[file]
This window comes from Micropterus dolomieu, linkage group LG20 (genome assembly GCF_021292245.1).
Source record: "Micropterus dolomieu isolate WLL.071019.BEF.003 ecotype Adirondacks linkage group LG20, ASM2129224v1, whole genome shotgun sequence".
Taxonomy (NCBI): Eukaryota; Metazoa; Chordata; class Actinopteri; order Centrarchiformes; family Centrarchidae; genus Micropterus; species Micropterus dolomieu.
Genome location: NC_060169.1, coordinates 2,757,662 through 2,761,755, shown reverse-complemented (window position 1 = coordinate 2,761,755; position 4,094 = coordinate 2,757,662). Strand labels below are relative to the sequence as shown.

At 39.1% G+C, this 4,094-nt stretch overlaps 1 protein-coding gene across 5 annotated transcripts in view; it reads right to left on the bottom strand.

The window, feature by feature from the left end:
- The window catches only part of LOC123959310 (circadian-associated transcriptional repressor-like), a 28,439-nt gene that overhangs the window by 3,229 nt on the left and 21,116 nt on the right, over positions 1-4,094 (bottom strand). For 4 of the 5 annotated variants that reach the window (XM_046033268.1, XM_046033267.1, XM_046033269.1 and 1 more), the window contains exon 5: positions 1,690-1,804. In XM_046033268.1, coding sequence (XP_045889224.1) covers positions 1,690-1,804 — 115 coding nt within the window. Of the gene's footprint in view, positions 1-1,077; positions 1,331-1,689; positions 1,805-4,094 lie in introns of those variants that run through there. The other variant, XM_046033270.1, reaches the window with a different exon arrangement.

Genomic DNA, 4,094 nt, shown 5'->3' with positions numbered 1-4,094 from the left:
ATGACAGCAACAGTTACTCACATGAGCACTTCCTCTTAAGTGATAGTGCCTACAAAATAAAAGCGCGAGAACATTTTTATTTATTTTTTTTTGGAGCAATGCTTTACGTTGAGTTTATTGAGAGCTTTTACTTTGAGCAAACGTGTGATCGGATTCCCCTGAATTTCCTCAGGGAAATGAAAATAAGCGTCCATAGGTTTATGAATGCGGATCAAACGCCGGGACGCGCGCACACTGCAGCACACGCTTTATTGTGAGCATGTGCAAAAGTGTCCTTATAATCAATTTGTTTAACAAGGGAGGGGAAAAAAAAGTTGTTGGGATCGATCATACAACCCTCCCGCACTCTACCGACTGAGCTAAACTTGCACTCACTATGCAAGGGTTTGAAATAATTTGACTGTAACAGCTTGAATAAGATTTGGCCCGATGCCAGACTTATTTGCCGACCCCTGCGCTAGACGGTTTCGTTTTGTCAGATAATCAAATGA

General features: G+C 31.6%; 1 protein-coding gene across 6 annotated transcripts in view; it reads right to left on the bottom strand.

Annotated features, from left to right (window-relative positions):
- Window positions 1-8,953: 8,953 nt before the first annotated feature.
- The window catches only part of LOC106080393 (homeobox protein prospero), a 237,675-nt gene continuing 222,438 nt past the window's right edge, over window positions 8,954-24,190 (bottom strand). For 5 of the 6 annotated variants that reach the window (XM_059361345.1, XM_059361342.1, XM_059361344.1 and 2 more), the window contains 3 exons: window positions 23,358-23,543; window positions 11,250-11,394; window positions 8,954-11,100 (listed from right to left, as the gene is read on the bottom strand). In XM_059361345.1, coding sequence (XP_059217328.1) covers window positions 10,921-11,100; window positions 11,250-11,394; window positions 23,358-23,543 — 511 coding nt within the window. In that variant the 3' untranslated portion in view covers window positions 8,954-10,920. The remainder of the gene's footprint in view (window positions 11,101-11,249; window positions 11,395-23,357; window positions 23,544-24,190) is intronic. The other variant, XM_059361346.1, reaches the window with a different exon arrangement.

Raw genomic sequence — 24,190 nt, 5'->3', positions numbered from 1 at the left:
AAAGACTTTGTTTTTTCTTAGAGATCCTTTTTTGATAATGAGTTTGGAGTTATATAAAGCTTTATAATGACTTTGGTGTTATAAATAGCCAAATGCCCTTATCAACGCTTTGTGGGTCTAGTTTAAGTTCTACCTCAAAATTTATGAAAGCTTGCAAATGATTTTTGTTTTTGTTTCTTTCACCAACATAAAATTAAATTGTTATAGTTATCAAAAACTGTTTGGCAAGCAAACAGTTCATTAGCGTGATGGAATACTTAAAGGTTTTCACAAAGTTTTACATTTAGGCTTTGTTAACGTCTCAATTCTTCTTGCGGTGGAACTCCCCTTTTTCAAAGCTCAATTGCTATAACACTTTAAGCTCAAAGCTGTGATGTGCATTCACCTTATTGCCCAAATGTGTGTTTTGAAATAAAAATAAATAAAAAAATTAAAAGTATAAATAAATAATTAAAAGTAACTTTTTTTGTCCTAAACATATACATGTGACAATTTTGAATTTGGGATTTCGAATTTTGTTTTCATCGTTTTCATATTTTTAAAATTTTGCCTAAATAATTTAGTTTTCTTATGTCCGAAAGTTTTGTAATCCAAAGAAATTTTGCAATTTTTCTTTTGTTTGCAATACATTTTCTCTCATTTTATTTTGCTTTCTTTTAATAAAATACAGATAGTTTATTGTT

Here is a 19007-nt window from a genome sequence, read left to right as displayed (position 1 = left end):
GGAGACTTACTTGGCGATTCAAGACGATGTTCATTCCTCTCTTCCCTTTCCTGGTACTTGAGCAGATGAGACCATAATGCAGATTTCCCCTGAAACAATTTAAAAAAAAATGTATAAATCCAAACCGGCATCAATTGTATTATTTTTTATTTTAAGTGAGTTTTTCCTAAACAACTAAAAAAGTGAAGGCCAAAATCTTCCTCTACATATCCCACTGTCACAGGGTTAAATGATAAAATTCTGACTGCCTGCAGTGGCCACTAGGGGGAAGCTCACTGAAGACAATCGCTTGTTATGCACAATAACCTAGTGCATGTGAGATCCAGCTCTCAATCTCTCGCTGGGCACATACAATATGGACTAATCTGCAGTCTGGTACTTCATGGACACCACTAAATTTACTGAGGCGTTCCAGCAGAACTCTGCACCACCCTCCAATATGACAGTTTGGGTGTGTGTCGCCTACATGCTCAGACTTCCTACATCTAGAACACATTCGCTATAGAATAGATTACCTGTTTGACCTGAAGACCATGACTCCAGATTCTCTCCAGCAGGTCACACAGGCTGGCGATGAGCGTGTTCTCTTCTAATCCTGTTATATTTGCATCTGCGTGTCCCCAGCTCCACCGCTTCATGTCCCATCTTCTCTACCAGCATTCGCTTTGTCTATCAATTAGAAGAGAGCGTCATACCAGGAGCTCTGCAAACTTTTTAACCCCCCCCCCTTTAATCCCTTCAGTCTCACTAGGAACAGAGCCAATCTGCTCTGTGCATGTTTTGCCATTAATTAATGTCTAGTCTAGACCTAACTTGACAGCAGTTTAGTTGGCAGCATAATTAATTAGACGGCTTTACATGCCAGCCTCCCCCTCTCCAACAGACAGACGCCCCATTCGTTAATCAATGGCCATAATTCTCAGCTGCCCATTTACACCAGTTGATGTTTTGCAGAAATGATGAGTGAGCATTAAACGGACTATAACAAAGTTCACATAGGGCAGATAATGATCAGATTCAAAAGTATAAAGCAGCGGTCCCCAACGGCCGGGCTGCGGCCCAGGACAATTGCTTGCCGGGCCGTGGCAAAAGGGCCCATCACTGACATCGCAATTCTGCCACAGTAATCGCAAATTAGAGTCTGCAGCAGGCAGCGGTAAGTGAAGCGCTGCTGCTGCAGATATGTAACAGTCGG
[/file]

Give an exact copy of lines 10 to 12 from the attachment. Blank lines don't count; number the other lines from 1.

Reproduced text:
General features: G+C 31.6%; 1 protein-coding gene across 6 annotated transcripts in view; it reads right to left on the bottom strand.

Annotated features, from left to right (window-relative positions):
- Window positions 1-8,953: 8,953 nt before the first annotated feature.